Race and Voting, Past and Present

Suppose an African American goes to the polls on Election Day. Although she registered to vote many months earlier, precinct workers turn her away. "You're black," they tell her, "and blacks can't vote." The following year, the same voter goes to the polls and is rejected again. This time, the election workers offer a new rationale. "Your name doesn't appear on our list," they say.

The year after that, the African American tries once more to vote. Much to her surprise, the workers allow her to cast a ballot. Because of a technological error, however, her ballot is never counted. "Mistakes happen," the precinct workers tell her.

Which of these instances reflects racial discrimination against the voter? And what, if anything, should we do about it?

The first episode is the easy one. Barring somebody from the polls on the explicit basis of race violates American law as well as our national conscience. When Congress passed the Voting Rights Act of 1965, many white Americans still thought that states and localities should be allowed to prevent blacks from participating in elections. Just three decades later, however, the majority of Americans — of every race — say that every citizen should have the same right to vote.

The next two instances — the faulty list and the rejected ballot — are much harder to judge. If registration and counting errors affected all races equally, it would be difficult to argue that our hypothetical African American suffered discrimination. But if these mistakes occurred disproportionately in black neighborhoods, then she might have a case.

In Florida, she does.

On Nov. 7, The New York Times has reported, registered black Floridians were more likely than other voters to be turned away from the polls. When a voter failed to appear on their lists, precinct workers were instructed to dial a central phone line or to check registration lists on a laptop computer. But very few majority-black districts received the laptops. If the phone line was busy, then workers in these precincts would not allow unlisted voters to cast ballots. White and Hispanic districts enjoyed greater access to the computers, so they also had an easier time verifying their voters.

Moreover, most black Floridians voted in counties that used the state's notoriously error-prone punch cards. Hence blacks were also more likely to have their ballots rejected as blank or invalid than were white voters, whose precincts generally used an optical scanning system to count ballots.

These troubling facts should make us re-examine our last disputed presidential contest, the Hayes-Tilden battle of 1876. Most recent commentators on this episode have focused upon the issue of the Electoral College, since the winner — Republican Rutherford B. Hayes — received fewer popular votes than did the loser, Democrat Samuel Tilden. But this emphasis upon our method of choosing presidents neglects the critical role of race, and thereby blinds us to the real lessons of history.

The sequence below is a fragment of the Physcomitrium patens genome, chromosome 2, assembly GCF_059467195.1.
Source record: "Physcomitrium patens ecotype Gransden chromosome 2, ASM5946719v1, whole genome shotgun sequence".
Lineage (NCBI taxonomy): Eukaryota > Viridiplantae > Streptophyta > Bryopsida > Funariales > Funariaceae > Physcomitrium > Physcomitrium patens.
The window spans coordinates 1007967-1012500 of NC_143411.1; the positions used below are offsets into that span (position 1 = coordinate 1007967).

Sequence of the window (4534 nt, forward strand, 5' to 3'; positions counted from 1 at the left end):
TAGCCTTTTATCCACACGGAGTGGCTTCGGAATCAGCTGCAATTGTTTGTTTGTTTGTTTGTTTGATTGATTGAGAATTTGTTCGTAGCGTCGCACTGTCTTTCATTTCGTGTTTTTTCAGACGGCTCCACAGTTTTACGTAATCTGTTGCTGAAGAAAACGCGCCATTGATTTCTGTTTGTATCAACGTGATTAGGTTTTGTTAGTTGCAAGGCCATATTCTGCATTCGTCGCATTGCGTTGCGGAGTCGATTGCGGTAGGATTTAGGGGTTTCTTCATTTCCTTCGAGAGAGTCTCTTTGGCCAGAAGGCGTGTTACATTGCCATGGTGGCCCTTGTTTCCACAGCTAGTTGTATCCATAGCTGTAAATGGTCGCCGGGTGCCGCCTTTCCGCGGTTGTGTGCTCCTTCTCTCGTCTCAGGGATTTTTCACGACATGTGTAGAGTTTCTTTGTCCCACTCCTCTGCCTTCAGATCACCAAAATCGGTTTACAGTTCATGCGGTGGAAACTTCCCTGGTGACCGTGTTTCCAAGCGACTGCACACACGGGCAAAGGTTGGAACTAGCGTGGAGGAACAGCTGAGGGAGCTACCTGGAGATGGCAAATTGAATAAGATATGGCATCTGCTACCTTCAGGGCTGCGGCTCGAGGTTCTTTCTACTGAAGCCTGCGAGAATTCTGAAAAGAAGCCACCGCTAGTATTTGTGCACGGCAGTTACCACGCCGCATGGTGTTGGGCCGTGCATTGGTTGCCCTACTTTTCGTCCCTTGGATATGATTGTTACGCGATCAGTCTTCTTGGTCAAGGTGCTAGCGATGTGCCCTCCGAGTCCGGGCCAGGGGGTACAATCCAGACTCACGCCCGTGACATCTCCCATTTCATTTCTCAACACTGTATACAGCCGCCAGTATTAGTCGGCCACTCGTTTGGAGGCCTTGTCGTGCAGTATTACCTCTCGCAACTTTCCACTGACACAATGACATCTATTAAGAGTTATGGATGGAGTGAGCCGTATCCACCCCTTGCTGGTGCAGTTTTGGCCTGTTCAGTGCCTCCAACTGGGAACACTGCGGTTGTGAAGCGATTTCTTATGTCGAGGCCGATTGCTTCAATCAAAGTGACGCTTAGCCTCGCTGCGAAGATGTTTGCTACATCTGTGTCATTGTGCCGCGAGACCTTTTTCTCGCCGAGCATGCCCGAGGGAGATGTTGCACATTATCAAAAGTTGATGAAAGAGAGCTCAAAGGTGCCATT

Like Vice President Al Gore, Tilden initially contested the outcome of the election. He eventually conceded, but not before his Democratic Party extracted its own concession: Hayes and the GOP would agree to withdraw federal troops from the old Confederacy, where they had been posted since 1867 to protect new black freedoms — especially the right to vote. "The whole South is in the hands of the very men that held us as slaves," one bitter African American noted.

In truth, the South had been handed back to whites several years earlier. Pressured by enemies within his own party, Republican President Ulysses S. Grant had stopped enforcing civil rights in the South by 1875. In the 1876 election, then, Southern blacks could not vote without risking attack — or death — at the hands of such white vigilantes as the Ku Klux Klan.

Some courageous blacks went to the polls. But many others stayed home, making the election far closer than it should have been. Had blacks been allowed to participate freely, they would have added thousands of votes to the party of Lincoln — and Hayes would have easily won the election at the ballot box, as virtually every leading historian of the period now maintains.

Fast forward to our own disputed election, where the party roles are reversed: African Americans cast their votes overwhelmingly for Gore and the Democrats, not for George W. Bush and the Republicans. If large numbers of black voters had not been turned away — and if large numbers of blacks' ballots had not been rejected — we can fairly assume that Gore would have taken Florida and would have advanced to the White House.

Yes, there is a difference between denying people the vote because of their race — as occurred in 1876 — and denying them the vote because of a bureaucratic error. Whatever their cause, however, Florida's electoral mistakes had a discriminatory effect: they disenfranchised black voters more often than white voters. That should worry any American who believes in racial equality.

There may soon come a time when Al Gore — like Samuel Tilden before him — is forced to concede this year's election. Whereas the Democrats of 1876 struck a blow against civil rights, though, the Democrats of 2000 have an opportunity to strengthen them. In exchange for recognizing the Bush victory, Gore should demand a full investigation of the Florida vote and a uniform federal law on election procedures. That would hardly atone for the sins of the past, of course, but it might make us less likely to repeat them in the future.

Jonathan Zimmerman teaches history and education at New York University. He is the author of "Small Wonder: The Little Red Schoolhouse in History and Memory" (Yale University Press).

December, 2000